10 Years After 9/11
10 Years After 9/11, Australians Are More Concerned About Identity Theft and Environmental Disasters than Terrorist Attacks, According to Unisys Security Index
Immediate security risks to the individual outweigh concern about terrorism
SYDNEY, 3 May 2011 – Ahead of the tenth anniversary of the 11 September 2001 terrorist attacks in New York and Washington, new research released by Unisys reveals that Australians today are more concerned about the risks related to identity theft, financial fraud and environmental disasters than the threat of terrorist attacks such as airline hijackings or suicide bombs.
The latest Unisys Security Index™, a bi-annual study that provides insights into consumers’ sense of security, asked Australians if they were more or less concerned about key security issues than they were 10 years ago. The national survey of 1,200 adults was conducted by Newspoll in February 2011.
When asked how their level of security concern compared to 10 years ago, three in four (an estimated 76 percent) Australians said they were more concerned today about credit card data being stolen, and two in three (an estimated 66 percent) were more concerned today about the risk of an environmental disaster. Conversely, only an estimated 51 percent of Australians said they were more concerned today than 10 years ago about the threat of a suicide bomb in Australia.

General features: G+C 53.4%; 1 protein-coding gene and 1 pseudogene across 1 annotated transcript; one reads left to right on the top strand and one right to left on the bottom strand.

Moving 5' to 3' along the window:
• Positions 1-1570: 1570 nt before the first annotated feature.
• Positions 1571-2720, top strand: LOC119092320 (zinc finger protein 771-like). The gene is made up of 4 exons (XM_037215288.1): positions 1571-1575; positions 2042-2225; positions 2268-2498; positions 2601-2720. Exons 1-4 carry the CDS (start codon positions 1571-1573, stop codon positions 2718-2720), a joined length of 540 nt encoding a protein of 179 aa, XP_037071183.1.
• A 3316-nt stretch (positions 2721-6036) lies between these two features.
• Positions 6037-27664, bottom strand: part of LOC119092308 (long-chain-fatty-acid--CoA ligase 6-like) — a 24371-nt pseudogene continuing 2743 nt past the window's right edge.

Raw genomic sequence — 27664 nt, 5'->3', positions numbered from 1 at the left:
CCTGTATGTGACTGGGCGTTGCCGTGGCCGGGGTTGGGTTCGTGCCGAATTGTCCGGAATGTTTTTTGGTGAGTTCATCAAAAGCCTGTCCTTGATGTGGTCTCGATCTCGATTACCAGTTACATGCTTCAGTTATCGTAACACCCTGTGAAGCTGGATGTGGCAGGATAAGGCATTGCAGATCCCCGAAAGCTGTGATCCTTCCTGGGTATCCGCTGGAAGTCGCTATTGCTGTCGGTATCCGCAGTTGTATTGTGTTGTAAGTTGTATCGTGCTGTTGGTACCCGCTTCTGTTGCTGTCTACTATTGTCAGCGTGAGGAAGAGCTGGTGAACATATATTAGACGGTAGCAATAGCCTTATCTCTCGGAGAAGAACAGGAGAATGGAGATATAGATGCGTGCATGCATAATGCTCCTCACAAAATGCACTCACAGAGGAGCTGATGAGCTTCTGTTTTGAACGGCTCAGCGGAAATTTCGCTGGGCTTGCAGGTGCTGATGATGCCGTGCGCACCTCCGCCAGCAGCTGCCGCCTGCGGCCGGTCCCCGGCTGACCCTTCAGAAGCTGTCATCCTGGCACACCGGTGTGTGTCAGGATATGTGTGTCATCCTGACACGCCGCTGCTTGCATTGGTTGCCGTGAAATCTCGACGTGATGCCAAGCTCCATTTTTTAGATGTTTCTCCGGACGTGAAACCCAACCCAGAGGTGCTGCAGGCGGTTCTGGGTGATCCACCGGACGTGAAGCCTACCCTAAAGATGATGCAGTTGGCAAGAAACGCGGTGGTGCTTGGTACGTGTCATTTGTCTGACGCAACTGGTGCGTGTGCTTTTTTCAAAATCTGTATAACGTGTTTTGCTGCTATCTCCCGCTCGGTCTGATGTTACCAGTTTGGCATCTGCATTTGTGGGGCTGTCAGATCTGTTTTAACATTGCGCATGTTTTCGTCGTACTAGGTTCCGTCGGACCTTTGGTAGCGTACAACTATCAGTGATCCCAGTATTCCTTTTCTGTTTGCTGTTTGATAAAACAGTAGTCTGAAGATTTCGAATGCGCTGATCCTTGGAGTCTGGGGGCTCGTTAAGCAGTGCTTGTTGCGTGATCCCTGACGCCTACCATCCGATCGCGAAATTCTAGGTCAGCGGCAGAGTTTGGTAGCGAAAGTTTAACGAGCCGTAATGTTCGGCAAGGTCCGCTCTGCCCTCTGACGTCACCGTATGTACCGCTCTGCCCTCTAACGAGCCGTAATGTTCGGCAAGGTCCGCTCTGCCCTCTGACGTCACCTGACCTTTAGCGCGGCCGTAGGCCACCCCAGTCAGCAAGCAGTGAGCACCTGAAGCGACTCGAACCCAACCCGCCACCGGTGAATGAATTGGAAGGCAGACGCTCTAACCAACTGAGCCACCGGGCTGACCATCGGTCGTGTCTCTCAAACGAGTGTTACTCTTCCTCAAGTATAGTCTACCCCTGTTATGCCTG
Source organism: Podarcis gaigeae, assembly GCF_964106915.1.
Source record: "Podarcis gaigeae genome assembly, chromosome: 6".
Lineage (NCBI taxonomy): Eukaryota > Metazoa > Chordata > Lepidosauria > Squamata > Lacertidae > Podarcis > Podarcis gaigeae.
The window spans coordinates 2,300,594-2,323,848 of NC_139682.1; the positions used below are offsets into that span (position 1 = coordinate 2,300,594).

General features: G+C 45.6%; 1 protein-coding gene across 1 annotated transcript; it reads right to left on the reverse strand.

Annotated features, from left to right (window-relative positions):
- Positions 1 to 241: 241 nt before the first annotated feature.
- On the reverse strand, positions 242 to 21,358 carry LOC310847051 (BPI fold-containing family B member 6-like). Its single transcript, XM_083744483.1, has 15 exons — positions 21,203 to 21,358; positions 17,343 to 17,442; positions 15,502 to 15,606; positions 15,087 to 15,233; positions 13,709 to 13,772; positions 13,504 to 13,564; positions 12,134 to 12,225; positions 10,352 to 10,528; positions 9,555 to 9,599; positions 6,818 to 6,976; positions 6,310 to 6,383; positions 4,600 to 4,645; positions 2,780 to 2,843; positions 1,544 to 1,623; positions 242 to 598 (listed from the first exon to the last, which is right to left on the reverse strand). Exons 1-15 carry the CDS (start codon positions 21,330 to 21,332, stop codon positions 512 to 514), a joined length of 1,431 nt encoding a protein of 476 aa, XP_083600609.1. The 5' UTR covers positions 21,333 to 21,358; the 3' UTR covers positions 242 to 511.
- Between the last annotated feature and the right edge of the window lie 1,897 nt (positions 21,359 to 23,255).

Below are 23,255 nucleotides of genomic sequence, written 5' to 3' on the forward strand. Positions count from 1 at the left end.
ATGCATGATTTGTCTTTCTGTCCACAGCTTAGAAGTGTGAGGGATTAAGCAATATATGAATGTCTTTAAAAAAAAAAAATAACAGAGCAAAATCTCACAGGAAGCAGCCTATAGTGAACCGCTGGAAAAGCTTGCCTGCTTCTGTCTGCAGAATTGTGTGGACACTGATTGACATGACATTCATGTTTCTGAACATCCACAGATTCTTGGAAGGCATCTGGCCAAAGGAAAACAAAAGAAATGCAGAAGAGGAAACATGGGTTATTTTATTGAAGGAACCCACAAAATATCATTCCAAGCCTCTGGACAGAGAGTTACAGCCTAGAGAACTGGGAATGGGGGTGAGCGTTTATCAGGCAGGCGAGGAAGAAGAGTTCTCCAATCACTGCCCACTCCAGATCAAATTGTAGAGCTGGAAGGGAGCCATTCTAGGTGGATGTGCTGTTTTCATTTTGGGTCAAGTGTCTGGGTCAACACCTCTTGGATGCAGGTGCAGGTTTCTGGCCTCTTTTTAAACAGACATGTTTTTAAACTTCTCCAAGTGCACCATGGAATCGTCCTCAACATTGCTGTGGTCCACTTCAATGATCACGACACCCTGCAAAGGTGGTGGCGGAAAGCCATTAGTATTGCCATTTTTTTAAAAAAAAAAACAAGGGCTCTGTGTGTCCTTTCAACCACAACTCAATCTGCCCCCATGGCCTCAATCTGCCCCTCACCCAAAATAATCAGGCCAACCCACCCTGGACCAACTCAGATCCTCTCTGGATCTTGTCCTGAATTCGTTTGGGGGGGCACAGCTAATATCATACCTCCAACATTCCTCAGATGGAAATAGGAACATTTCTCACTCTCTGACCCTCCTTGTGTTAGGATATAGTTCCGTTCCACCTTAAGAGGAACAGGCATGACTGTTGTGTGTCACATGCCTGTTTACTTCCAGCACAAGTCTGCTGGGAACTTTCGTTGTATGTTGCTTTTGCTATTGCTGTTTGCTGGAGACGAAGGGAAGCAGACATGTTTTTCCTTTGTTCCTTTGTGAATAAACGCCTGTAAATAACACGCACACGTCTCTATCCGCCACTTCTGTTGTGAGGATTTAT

“The results reflect that today’s security environment has evolved significantly since the 2001 terror attacks, which dominated the media and social psyche at the time,” explained John Kendall, Security Program Director, Unisys Asia Pacific. “While traditional national security issues clearly remain in the background, more contemporary issues such as identity theft and environmental concerns today have a greater potential immediacy for larger numbers of Australians. This may be due to the fact that these issues are more visible in the media today, or that larger numbers of Australians are being directly impacted them, or a combination of both.”
Australians slightly less concerned than six months ago
The overall Unisys Security Index for the first half of 2011 found that Australians are slightly less concerned than they were at the end of 2010, with the Index falling four points to 111 out of 300 since the Unisys survey was taken in November.
The greatest decline occurred in the area of internet security, where the index score fell by eight points to 103 out of 300, largely driven by a 5 percentage point fall in concern about computer security in relation to viruses and unsolicited emails.
Level of concern 2001 vs. 2011 – financial fraud and environmental risks top the agenda now
When asked if they were more or less concerned today about key security issues than they were in 2001, Australians responded that financial fraud and environmental disasters concern them more in 2011. Compared to 10 years ago, an estimated:
76 percent of Australians are more concerned about credit card data being stolen
66 percent are more concerned about the risk of an environmental disaster
59 percent are more concerned about companies losing their personal or financial details
56 percent are more concerned about cyber attacks on important national computer networks
51 percent are more concerned about the risk of suicide bombs in Australia
42 percent are more concerned about the risk of airline hijackings